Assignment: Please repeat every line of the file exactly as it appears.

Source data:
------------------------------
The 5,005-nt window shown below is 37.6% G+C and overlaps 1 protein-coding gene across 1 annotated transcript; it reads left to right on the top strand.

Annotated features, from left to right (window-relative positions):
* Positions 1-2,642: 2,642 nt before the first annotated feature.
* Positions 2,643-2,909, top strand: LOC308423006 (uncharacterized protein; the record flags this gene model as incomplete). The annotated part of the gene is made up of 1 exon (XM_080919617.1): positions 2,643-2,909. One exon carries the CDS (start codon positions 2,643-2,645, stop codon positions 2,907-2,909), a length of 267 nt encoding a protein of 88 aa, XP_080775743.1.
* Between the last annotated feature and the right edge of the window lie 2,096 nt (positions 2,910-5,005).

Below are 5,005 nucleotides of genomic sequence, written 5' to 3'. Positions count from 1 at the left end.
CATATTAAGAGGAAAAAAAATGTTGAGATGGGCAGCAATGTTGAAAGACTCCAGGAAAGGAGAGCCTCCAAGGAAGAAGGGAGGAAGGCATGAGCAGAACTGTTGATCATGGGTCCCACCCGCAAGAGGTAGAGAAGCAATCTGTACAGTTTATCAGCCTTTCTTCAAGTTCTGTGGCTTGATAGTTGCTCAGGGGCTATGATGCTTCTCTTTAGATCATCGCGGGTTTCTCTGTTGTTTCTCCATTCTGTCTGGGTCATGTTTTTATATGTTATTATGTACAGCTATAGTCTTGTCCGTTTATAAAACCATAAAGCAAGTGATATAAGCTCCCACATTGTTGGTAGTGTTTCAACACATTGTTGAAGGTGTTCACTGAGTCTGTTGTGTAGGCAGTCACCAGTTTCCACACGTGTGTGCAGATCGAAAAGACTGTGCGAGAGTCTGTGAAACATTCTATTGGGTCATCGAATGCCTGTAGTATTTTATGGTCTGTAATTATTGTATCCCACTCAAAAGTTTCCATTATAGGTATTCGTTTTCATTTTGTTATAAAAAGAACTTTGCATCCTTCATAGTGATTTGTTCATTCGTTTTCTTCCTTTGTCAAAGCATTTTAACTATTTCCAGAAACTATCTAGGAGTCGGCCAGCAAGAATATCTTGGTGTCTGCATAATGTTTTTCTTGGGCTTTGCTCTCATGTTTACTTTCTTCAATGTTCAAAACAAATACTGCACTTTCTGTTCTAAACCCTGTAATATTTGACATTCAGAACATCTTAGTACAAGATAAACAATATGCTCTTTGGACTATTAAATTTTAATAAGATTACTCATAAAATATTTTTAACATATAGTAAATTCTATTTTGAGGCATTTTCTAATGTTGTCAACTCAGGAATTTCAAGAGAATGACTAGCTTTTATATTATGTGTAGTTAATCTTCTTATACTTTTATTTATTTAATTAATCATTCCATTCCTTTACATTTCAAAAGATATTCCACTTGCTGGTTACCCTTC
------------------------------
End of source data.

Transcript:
The 5,005-nt window shown below is 37.6% G+C and overlaps 1 protein-coding gene across 1 annotated transcript; it reads left to right on the top strand.

Annotated features, from left to right (window-relative positions):
* Positions 1-2,642: 2,642 nt before the first annotated feature.
* Positions 2,643-2,909, top strand: LOC308423006 (uncharacterized protein; the record flags this gene model as incomplete). The annotated part of the gene is made up of 1 exon (XM_080919617.1): positions 2,643-2,909. One exon carries the CDS (start codon positions 2,643-2,645, stop codon positions 2,907-2,909), a length of 267 nt encoding a protein of 88 aa, XP_080775743.1.
* Between the last annotated feature and the right edge of the window lie 2,096 nt (positions 2,910-5,005).

Below are 5,005 nucleotides of genomic sequence, written 5' to 3'. Positions count from 1 at the left end.
CATATTAAGAGGAAAAAAAATGTTGAGATGGGCAGCAATGTTGAAAGACTCCAGGAAAGGAGAGCCTCCAAGGAAGAAGGGAGGAAGGCATGAGCAGAACTGTTGATCATGGGTCCCACCCGCAAGAGGTAGAGAAGCAATCTGTACAGTTTATCAGCCTTTCTTCAAGTTCTGTGGCTTGATAGTTGCTCAGGGGCTATGATGCTTCTCTTTAGATCATCGCGGGTTTCTCTGTTGTTTCTCCATTCTGTCTGGGTCATGTTTTTATATGTTATTATGTACAGCTATAGTCTTGTCCGTTTATAAAACCATAAAGCAAGTGATATAAGCTCCCACATTGTTGGTAGTGTTTCAACACATTGTTGAAGGTGTTCACTGAGTCTGTTGTGTAGGCAGTCACCAGTTTCCACACGTGTGTGCAGATCGAAAAGACTGTGCGAGAGTCTGTGAAACATTCTATTGGGTCATCGAATGCCTGTAGTATTTTATGGTCTGTAATTATTGTATCCCACTCAAAAGTTTCCATTATAGGTATTCGTTTTCATTTTGTTATAAAAAGAACTTTGCATCCTTCATAGTGATTTGTTCATTCGTTTTCTTCCTTTGTCAAAGCATTTTAACTATTTCCAGAAACTATCTAGGAGTCGGCCAGCAAGAATATCTTGGTGTCTGCATAATGTTTTTCTTGGGCTTTGCTCTCATGTTTACTTTCTTCAATGTTCAAAACAAATACTGCACTTTCTGTTCTAAACCCTGTAATATTTGACATTCAGAACATCTTAGTACAAGATAAACAATATGCTCTTTGGACTATTAAATTTTAATAAGATTACTCATAAAATATTTTTAACATATAGTAAATTCTATTTTGAGGCATTTTCTAATGTTGTCAACTCAGGAATTTCAAGAGAATGACTAGCTTTTATATTATGTGTAGTTAATCTTCTTATACTTTTATTTATTTAATTAATCATTCCATTCCTTTACATTTCAAAAGATATTCCACTTGCTGGTTACCCTTC